New oscilloscope and new LCDs and LED updates!

Wahooooo! Exams are over, term starts next week and I’m free other than a few nights out with me chums over the next few days.

In the meantime, today brought the arrival of my first ever DSO (Hantek DSO5072P) and a new LCD (the other LCD came a couple of days back but that comes soon!).

Oscilloscope

As a quick tester for my DSO, I hooked it up to my LED boost circuit to scope out a few traces.

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Colourful traces!

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Nice and clear screen

As of yet, my impressions are that it is about as good as the one I use at university for my labs – some Gwinstek that looks pretty much the same! It cost me £175 of the good ol’ eBay (http://goo.gl/u6rLKE – Link will expire!), there were cheaper ones but this threw in free DHL shipping meaning it arrived to me 5 days after I purchased it.

LCDs

I’ve recently been redesigning the Phobass LCD board to use a higher quality LCD than the standard PCD8544 84×48 Nokia equivalent LCDs that I’ve been using. The reason for this being I’m not a fan of the way the PCD8544 LCDs mate with the screen and how they’re also dependent on PCB thickness to ensure they’re completely secured to the PCB. They were a good step into the non-standardised world of LCDs but now I’m more confident, I’ve moved up to a tasty 128×64 LCD with an FPC connector. I’ve also been thinking of designing a bare minimum smart watch (as previously mentioned – https://hsel.co.uk/2015/01/09/eon-ultra-smartwatch-update-2/) using an 8×2 character LCD. As I needed to find a suitable display, I visited what I essentially find as the home of nearly any LCD/OLED that you could want, BuyDisplay (http://www.buydisplay.com/). Searching through their selection, I found a really nifty 8×2 character LCD. Cheap as chips and interfaced through I2C. Now if any of you have read my previous posts, you will know that I hate using I2C on the STM32 series of chips because its generally just a massive ballache to get working quickly. After a fair bit of faffing however, I got it working with both this LCD and a HMC5883L compass meaning my generic I2C driver is getting much more reliable, though not yet ready to be unleashed on the world! Writing up a quick sketch using the STM32F0 RTC has made me a low quality, poor resolution (both screen and time) clock.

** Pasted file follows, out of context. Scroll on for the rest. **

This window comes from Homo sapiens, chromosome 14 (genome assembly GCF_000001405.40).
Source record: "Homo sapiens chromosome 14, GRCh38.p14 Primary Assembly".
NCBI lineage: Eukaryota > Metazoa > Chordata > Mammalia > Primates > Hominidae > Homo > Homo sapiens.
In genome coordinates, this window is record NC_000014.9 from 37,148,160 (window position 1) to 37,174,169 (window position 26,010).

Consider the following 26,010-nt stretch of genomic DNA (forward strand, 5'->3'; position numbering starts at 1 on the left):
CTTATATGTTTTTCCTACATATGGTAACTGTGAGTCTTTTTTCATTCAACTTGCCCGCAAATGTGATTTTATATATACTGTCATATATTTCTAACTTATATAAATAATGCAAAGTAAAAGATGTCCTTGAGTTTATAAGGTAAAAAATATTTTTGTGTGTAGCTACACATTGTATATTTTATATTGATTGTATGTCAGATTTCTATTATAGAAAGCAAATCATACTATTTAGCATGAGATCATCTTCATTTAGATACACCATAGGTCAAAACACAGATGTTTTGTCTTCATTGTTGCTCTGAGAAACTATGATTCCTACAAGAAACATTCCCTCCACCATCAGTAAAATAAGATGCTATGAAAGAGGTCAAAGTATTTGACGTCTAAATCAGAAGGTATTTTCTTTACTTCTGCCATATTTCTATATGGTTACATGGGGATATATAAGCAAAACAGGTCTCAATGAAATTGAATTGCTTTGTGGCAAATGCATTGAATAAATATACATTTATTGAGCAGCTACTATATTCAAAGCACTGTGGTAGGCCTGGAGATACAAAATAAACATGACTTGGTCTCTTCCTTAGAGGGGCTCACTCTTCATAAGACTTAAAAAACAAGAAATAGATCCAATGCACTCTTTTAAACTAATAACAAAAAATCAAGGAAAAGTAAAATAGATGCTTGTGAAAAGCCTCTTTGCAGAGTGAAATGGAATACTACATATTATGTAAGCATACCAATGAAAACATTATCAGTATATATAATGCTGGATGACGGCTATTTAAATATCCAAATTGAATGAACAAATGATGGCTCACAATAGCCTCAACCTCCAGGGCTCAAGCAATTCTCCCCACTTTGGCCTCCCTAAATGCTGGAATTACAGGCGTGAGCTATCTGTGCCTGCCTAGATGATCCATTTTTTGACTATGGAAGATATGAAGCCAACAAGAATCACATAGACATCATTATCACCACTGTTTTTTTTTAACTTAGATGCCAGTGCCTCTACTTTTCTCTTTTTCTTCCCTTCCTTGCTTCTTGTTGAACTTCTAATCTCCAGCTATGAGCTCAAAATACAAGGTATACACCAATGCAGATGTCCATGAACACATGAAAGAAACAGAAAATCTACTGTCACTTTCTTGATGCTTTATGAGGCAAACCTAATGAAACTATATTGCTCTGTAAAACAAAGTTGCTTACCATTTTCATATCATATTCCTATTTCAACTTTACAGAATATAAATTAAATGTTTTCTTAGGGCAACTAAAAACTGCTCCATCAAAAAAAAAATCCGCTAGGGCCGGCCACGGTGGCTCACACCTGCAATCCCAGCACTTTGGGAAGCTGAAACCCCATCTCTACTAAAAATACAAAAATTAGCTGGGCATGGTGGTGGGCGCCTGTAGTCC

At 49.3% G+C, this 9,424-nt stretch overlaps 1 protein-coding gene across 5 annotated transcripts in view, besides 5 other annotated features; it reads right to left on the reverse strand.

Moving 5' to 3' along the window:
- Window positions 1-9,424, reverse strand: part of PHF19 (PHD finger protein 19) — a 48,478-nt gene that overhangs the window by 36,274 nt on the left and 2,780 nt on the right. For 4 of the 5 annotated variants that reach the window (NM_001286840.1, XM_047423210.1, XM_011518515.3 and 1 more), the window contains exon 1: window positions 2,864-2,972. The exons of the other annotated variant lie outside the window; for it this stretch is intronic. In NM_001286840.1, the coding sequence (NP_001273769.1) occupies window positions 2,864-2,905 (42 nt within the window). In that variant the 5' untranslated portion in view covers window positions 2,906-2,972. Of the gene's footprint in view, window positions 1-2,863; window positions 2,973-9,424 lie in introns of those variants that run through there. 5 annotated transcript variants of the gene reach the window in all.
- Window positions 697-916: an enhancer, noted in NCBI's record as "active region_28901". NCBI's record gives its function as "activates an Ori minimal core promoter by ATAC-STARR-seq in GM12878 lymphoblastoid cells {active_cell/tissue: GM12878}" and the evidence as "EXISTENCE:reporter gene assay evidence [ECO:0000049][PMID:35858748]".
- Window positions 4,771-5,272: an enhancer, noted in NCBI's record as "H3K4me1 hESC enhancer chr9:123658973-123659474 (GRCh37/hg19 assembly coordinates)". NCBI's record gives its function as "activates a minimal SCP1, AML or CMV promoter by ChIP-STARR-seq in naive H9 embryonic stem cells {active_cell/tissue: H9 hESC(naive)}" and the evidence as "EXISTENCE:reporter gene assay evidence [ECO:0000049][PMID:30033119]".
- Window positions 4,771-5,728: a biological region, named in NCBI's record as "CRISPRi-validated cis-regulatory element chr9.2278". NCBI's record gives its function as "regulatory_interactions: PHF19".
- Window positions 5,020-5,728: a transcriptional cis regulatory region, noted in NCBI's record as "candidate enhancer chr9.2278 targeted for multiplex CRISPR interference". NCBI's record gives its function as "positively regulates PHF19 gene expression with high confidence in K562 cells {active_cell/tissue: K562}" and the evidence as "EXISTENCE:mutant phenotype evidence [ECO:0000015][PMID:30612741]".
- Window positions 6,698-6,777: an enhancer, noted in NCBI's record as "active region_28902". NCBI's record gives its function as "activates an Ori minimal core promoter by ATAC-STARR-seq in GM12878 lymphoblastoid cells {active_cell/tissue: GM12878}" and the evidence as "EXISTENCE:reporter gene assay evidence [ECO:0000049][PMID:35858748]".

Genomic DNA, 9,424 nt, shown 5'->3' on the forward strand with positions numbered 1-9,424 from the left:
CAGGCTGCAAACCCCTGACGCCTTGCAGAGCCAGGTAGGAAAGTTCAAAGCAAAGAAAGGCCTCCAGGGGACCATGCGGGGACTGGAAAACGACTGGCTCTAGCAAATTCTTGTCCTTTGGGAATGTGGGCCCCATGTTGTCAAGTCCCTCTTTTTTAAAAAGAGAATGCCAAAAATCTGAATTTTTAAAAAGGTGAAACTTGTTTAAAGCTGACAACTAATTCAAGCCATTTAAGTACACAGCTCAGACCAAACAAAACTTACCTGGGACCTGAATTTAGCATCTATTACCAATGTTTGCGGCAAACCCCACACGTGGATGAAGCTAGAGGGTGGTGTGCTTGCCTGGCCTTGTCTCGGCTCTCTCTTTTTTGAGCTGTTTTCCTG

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Connecting the LCD up to my STM32F0 Discovery board

As you can see, its a pretty simple arrangement. Two wires for I2C, 3 capacitors for VLCD, the internal charge pump and the power supply, a jumper from reset to VDD, the backlight through a 100Ohm resistor and of course VDD and VSS for power. Its going to be quite a challenge making a meaningful smartwatch when you can only display 16 characters at once with 8 of them being per line!

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Driving the backlight with a lower current so it doesn’t saturate my camera!